The EAL Academy


The performance of EAL pupils at Key Stage 2 in 2019: the headlines

The national Key Stage 2 data released in December have much to tell us about the performance of EAL pupils across England and the expectations we might have for our own EAL pupils. I will start, as always, with a data health warning. I have long taken the view that performance data rarely give you secure answers, but they often do help you to ask the right questions.
The overall gap between EAL pupils with English as first language and pupils with EAL on the key attainment measure of reading, writing and mathematics (RWM) at the expected level has reduced from a four percentage point gap in 2017 to just one percentage point in 2019. When you aggregate LA outcomes and exclude pupils who have been in English schools for fewer than two years, EAL pupils come out half a percentage point ahead at 65.8%. I think that means EAL pupils now officially outperform their English first language peers.
When we look at performance by subject, there has been one major change in the last two years: the eight percentage point advantage of English first language pupils in reading has been cut to just four percentage points. The differentials in writing and have barely changed.
Of course, not all EAL pupils are the same. Comparing your own school to the national benchmark can be misleading because there is significant variation in performance among the different groups where EAL is a major factor. The attainment of Pakistani and White Other (a proxy for East European in many places, but including a significant number Turkish pupils in some London local authorities and schools) pupils remains slightly below the national average. Chinese, Indian and Bangladeshi pupils are, as in 2017, largely above the national average in terms of expected performance. For Bangladeshi boys 2019 saw higher than expected performance go above the boys’ national average for the first time.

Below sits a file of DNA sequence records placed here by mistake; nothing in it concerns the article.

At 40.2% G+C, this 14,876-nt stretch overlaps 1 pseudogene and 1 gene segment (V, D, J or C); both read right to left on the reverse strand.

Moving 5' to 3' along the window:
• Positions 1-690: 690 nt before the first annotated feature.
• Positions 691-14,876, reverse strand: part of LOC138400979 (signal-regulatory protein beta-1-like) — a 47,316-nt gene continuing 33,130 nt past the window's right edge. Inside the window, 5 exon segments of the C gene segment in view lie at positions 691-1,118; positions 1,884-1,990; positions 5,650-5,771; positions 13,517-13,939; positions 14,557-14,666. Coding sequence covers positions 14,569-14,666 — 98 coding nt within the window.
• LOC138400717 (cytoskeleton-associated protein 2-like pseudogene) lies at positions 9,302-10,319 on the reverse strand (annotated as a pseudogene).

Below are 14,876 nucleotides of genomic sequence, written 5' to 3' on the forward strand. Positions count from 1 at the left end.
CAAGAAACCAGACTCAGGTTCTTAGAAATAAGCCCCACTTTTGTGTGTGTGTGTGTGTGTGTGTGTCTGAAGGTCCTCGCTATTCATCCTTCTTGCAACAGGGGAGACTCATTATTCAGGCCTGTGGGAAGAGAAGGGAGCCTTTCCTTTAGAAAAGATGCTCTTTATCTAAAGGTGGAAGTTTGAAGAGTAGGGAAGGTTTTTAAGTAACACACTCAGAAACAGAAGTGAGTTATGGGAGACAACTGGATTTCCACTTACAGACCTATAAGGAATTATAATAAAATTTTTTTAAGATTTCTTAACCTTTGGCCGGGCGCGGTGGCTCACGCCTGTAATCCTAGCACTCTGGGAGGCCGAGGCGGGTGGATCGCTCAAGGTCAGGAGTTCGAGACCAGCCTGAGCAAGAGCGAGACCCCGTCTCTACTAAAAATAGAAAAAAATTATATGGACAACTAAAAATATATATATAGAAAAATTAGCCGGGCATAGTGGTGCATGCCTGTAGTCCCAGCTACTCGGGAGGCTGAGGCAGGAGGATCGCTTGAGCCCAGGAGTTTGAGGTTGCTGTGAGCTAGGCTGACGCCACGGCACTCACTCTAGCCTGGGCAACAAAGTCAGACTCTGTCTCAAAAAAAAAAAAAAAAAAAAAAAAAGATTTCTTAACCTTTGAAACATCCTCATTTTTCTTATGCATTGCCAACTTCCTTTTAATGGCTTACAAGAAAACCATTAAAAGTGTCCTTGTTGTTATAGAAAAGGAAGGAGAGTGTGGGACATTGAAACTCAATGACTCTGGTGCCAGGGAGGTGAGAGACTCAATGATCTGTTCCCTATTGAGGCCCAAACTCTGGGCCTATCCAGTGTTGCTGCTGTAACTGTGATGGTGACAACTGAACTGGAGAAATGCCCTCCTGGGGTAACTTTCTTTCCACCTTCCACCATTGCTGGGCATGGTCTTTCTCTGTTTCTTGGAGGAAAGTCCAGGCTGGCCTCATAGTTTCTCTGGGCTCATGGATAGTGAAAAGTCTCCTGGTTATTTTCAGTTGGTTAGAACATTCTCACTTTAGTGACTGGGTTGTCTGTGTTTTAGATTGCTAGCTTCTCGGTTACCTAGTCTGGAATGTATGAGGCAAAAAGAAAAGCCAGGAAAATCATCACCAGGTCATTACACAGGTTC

When we turn to progress measures we need to remember the blindingly obvious: the more English you have the better you do in tests in English. That is one reason (though far from the only one) why EAL pupils exceeded the national progress average in reading, writing and maths, regardless of ethnic background. In reading the best outcomes are for Chinese and White Other pupils, in writing Chinese and Bangladeshi pupils and in maths Chinese and Indian pupils. In 2019 Pakistani pupils exceeded for the first the national progress average on all measures.
When we look at EAL outcomes by region, local authority and school we see significant variation.
In London almost 71% of EAL pupils reached the expected standard in RWM, while in Yorkshire and the Humber barely 60% did so. The London result was in line with overall attainment in the region while EAL pupils in Yorkshire and the Humber were four percentage points behind the overall regional score.
In Trafford 80% of 631 EAL pupils reached the expected standard while in Bedford just 49% of 648 did. Twelve of the 20 highest performing authorities were in London. Four of Yorkshire and the Humber’s 15 authorities were in the bottom 20.
When we turn to performance at school level, overall numbers in particular schools are often too small to have much statistical significance. Nonetheless, the EAL data are publicly available. They are a little tricky to navigate, but definitely worth a look. For example, in both School A in Bermondsey and School B in Eastbourne 50% of the Year 6 cohort are recorded as having EAL. The free school meals figures are high, but a little different: 37% at School B and 50% at School A. In both schools the largest single minority ethnic group is White Other: 38% at School B and 21% at School A. The outcomes for EAL pupils, however, are very different: 91% of EAL pupils achieved the expected standard in RWM at School A and just 33% at School B. The reading progress scores are significantly different too: 8.5 at School A and -2.8 at School B. The data are insufficient to make a fulllly secure judgement, but they do help us to ask some good questions.[1]
[1] If you really want to, you can find out the name of these schools from the link above to the data. I haven’t named them because I don’t think we should name and shame schools when we don’t know all the facts. One important fact is that School B’s income is around £2500 less per pupil than School A’s.